McLaren finances set to take a $100m hit in 2016
Ron Dennis is known to play hardball. Following the withdrawal of Vodafone and their $100m a year title sponsorship in 2013, Dennis was confident there was no problem.
“Our cars will not feature a title sponsor at the first event [in 2014],” he said. “But it will definitely feature a title sponsor in the next few events.”
Big Ron made it clear, he would not be discounting the rate card for advertising/sponsorship despite the economic malaise many large corporate entities had been experiencing for some years.
Also with just a year to wait for Honda to march into Woking, Dennis was confident that they would not have to report to short term sponsorship deals for just one year.
“I know what this company is. I know what this grand prix team can achieve and that requires the correct recognition when it comes to the commercial relationship with the principal sponsor. We turned away stopgaps.”
Yet as 2014 rolled on, the loveable but clearly irritated Eric Boullier was repeatedly asked about sponsors – each time with a winning smile of embarrassment he’d kick the topic down the road.
It transpires according to the Telegraph that in fact Jonnie Walker – who have partnered with McLaren for 10 years – offered them $70m to become the team’s 2013 title sponsor. Dennis declined requiring them to match the Vodafone rack rate of over $100m.
Now having lost long term partner Hugo Boss to Mercedes, McLaren could lose another $30m from Jonnie Walker and Santander. The banking group have been withdrawing from the excessive levels of sponsorship they committed too in the mid to late naughties and their contract with McLaren is up at the end of the year.
However, Jonnie Walker are believed to be looking for another F1 partner, though McLaren did claim at the weekend there were “ongoing discussions” with the liquor brand.
Further, if Mclaren-Honda’s on track fortunes don’t improve, they are set to receive $35m less from the F1 prize money pot than in 2014.
No wonder Honda’s Mr. Arai is feeling the heat and once again Jenson’s future is looking uncertain.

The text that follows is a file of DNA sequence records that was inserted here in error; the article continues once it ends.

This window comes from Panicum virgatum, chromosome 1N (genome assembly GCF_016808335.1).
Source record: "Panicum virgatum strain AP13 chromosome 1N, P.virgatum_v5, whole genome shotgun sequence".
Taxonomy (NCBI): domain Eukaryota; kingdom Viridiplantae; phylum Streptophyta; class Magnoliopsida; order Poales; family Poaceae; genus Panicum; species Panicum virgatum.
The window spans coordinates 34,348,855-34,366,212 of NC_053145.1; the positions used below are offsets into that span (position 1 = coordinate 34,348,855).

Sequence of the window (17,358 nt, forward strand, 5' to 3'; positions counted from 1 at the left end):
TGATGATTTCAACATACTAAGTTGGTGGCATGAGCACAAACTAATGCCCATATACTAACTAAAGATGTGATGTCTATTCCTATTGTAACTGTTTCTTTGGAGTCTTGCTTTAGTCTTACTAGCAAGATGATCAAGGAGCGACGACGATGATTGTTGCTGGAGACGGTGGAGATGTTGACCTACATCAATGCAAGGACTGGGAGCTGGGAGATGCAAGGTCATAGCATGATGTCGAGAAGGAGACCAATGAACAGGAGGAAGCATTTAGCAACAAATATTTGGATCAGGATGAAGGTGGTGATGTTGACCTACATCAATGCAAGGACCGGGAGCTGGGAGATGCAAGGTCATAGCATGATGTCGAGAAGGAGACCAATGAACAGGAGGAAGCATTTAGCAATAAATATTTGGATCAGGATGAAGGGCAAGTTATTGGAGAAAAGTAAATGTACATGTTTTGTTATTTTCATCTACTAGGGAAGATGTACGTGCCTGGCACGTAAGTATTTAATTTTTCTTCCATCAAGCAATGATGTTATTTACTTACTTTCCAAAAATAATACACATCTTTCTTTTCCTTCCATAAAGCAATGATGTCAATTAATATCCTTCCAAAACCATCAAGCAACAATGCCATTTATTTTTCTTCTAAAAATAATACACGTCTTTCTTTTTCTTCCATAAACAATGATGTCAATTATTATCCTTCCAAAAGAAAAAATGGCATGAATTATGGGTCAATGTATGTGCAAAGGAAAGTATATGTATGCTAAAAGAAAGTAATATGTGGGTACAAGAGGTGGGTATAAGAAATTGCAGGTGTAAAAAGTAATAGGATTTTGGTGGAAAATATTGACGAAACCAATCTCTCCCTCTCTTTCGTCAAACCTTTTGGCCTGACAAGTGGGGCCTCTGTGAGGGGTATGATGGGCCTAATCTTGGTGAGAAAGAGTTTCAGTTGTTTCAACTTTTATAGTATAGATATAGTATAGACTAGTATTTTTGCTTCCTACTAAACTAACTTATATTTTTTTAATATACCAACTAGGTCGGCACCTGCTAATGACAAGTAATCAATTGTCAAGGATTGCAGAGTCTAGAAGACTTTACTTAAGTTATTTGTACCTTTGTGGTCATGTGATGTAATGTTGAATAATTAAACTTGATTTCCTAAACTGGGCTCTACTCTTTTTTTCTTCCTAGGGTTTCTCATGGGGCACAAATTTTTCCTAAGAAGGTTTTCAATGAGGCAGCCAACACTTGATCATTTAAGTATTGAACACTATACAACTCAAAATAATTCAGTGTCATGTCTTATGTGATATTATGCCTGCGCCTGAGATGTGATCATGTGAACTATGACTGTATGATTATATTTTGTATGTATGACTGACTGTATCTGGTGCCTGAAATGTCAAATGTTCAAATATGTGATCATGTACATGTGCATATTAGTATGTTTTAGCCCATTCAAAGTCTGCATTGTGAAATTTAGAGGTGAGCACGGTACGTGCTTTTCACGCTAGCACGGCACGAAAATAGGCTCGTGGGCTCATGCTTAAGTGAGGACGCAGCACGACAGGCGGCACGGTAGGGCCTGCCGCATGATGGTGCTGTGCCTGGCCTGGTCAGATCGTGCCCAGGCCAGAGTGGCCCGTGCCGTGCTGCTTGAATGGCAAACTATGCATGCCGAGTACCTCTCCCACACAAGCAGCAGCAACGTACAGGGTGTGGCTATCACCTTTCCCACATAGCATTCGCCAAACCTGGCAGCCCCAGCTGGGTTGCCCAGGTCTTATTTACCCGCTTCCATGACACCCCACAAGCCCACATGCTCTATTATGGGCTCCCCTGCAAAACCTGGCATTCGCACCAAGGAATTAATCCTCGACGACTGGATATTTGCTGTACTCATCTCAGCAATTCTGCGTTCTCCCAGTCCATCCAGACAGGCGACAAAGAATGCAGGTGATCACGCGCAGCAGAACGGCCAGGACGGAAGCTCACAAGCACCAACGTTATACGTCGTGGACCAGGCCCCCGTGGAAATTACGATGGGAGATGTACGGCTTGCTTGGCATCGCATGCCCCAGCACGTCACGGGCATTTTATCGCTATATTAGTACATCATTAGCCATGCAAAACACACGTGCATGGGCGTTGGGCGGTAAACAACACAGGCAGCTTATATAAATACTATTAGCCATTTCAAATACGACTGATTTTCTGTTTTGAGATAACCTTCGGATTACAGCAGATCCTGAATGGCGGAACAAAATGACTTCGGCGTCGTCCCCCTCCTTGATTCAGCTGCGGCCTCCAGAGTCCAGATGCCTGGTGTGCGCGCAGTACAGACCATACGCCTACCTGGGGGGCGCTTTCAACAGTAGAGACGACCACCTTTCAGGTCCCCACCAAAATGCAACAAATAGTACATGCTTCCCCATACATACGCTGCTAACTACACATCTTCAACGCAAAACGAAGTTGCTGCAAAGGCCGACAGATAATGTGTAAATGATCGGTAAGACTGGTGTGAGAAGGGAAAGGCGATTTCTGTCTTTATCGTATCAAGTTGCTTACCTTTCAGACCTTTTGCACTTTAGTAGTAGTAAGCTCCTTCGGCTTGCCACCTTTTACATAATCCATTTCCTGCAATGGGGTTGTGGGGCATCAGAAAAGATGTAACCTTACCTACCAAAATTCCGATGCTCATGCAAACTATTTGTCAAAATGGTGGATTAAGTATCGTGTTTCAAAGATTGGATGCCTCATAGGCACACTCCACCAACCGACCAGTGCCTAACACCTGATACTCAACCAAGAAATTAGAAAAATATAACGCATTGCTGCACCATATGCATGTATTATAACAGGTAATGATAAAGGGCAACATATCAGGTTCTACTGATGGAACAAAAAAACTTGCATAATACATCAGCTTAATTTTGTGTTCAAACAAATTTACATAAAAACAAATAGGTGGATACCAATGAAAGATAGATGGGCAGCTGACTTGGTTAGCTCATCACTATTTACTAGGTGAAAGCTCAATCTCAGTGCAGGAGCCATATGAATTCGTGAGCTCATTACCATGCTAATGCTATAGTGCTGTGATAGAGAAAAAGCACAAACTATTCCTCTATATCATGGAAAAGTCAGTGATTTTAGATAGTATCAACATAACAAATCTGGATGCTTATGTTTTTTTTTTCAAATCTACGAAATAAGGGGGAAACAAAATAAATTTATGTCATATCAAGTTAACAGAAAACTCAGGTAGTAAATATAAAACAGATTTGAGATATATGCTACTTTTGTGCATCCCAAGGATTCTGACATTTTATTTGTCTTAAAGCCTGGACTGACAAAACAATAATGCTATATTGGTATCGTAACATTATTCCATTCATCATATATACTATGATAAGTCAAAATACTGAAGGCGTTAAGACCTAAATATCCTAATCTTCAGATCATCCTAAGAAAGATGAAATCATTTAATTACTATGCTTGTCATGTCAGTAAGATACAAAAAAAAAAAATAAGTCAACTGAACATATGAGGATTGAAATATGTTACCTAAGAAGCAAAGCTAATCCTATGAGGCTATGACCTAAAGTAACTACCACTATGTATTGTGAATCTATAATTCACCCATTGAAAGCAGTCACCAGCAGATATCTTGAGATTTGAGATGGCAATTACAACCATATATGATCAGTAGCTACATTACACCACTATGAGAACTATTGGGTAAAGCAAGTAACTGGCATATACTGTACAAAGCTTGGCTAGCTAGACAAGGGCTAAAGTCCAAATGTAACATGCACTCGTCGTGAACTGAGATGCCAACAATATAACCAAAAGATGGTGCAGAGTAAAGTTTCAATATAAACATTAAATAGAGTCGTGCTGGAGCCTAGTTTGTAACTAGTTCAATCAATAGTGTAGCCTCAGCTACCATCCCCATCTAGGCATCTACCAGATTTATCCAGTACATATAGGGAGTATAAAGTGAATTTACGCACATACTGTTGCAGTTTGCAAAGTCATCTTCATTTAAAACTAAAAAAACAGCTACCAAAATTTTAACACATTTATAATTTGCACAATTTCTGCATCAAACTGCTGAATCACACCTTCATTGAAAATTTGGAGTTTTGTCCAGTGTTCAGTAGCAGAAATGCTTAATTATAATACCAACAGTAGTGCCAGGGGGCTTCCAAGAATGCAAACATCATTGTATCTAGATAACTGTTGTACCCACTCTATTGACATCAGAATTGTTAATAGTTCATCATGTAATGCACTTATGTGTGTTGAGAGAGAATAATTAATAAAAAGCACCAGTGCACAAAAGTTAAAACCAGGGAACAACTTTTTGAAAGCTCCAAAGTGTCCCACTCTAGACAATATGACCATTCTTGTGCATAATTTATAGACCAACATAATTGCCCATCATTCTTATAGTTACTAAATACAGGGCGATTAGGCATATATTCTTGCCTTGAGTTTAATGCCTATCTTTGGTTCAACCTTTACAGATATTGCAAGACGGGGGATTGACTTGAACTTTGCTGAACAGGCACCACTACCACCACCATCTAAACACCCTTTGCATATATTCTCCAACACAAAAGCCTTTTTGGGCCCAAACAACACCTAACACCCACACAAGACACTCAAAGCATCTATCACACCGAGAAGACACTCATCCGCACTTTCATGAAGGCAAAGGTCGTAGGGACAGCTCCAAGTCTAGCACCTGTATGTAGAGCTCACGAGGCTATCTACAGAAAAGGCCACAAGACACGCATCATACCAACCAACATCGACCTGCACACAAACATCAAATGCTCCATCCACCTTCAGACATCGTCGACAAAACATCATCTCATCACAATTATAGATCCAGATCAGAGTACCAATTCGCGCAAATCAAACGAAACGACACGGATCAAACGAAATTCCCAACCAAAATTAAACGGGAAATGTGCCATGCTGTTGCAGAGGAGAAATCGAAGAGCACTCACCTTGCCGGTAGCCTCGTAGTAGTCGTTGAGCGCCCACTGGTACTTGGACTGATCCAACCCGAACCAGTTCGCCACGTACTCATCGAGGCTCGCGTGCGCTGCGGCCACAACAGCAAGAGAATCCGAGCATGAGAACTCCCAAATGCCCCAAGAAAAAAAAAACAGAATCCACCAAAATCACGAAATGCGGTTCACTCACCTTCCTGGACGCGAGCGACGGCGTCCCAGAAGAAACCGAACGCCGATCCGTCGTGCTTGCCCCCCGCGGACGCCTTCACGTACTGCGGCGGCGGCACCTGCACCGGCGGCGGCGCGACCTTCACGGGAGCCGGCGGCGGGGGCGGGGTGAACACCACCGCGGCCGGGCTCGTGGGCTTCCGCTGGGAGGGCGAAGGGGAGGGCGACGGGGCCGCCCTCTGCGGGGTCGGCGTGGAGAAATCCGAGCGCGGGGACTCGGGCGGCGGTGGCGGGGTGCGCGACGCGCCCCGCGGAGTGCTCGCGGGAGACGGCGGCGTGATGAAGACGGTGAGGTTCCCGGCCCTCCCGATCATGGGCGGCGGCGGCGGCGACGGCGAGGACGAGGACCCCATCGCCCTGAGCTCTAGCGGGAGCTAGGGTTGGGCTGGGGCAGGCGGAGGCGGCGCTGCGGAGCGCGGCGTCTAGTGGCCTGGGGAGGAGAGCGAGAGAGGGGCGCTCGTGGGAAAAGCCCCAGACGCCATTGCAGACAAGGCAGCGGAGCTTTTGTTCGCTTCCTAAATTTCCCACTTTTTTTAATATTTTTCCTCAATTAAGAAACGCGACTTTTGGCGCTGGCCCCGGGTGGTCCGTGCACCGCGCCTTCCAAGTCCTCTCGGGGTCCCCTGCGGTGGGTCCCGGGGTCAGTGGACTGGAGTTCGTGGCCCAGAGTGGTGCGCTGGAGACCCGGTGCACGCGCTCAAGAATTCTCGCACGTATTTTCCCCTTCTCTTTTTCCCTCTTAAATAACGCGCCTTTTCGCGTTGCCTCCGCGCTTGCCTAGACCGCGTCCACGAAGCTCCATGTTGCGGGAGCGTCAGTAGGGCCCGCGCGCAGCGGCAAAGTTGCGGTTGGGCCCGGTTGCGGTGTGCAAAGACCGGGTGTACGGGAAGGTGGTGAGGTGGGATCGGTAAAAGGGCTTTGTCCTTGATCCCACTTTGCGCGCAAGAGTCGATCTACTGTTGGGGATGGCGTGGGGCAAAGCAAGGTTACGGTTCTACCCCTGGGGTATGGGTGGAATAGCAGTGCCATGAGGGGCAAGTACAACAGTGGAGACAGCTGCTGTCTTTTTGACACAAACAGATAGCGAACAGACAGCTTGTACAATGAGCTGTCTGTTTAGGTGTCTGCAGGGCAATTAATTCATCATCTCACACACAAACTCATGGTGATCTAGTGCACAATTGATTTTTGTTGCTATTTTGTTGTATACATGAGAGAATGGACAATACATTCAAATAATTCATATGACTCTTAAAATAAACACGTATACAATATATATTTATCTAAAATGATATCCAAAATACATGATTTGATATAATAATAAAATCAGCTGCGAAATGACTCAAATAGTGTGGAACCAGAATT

Monza, oh Monza
There has been much anguish and gnashing of teeth this weekend over the possibility that F1 racing in Monza is now finished. A number of the broadcasting networks ran historic features on F1 at the ‘Cathedral of Speed’. These were followed by presenters discussing the terrible hole that would be left in the soul of F1 should Bernie
Having been thoroughly spanked by Ferrari’s corporate paddle together with a dressing down from Bernie, Sebastian Vettel had been sweetness and light with the media throughout the Monza weekend. Then as though to prove he still owned a remnant of his former persona, Vettel apparently decided that another bout of public cussing was an act of rebellion he may get away with.
Vettel stated that if Monza was dropped from the F1 calendar, the heart would be ripped out of Formula One and merely – “for shitty money reasons”.
Seb then waxed lyrical about his passion for the Autodromo, just north of Milan. “The emotions here are incredible. You stand on the grid and people left and right are happy to be part of it.
It makes our day. Thank you for this emotion.”
Race winner Lewis Hamilton joined in the lament.
“This circuit is such a special one for me and all the drivers. When you stand on that podium you feel incredibly proud to be among all the greats that have stood up there.
The sea of fans is unlike anything I’ve seen.
It’s one of the best tracks in the world. This has to stay here for moral reasons.
You’ve got all those fans out there who come every single year.
Another grand prix would not have that same impact. We definitely have to keep it.”
Fellow podium sharer and passionate Latino – Felipe Massa – gave no quarter in his defence of the home of ‘the parabolica’.
“Here we are in the history of Formula 1. We race for the people here.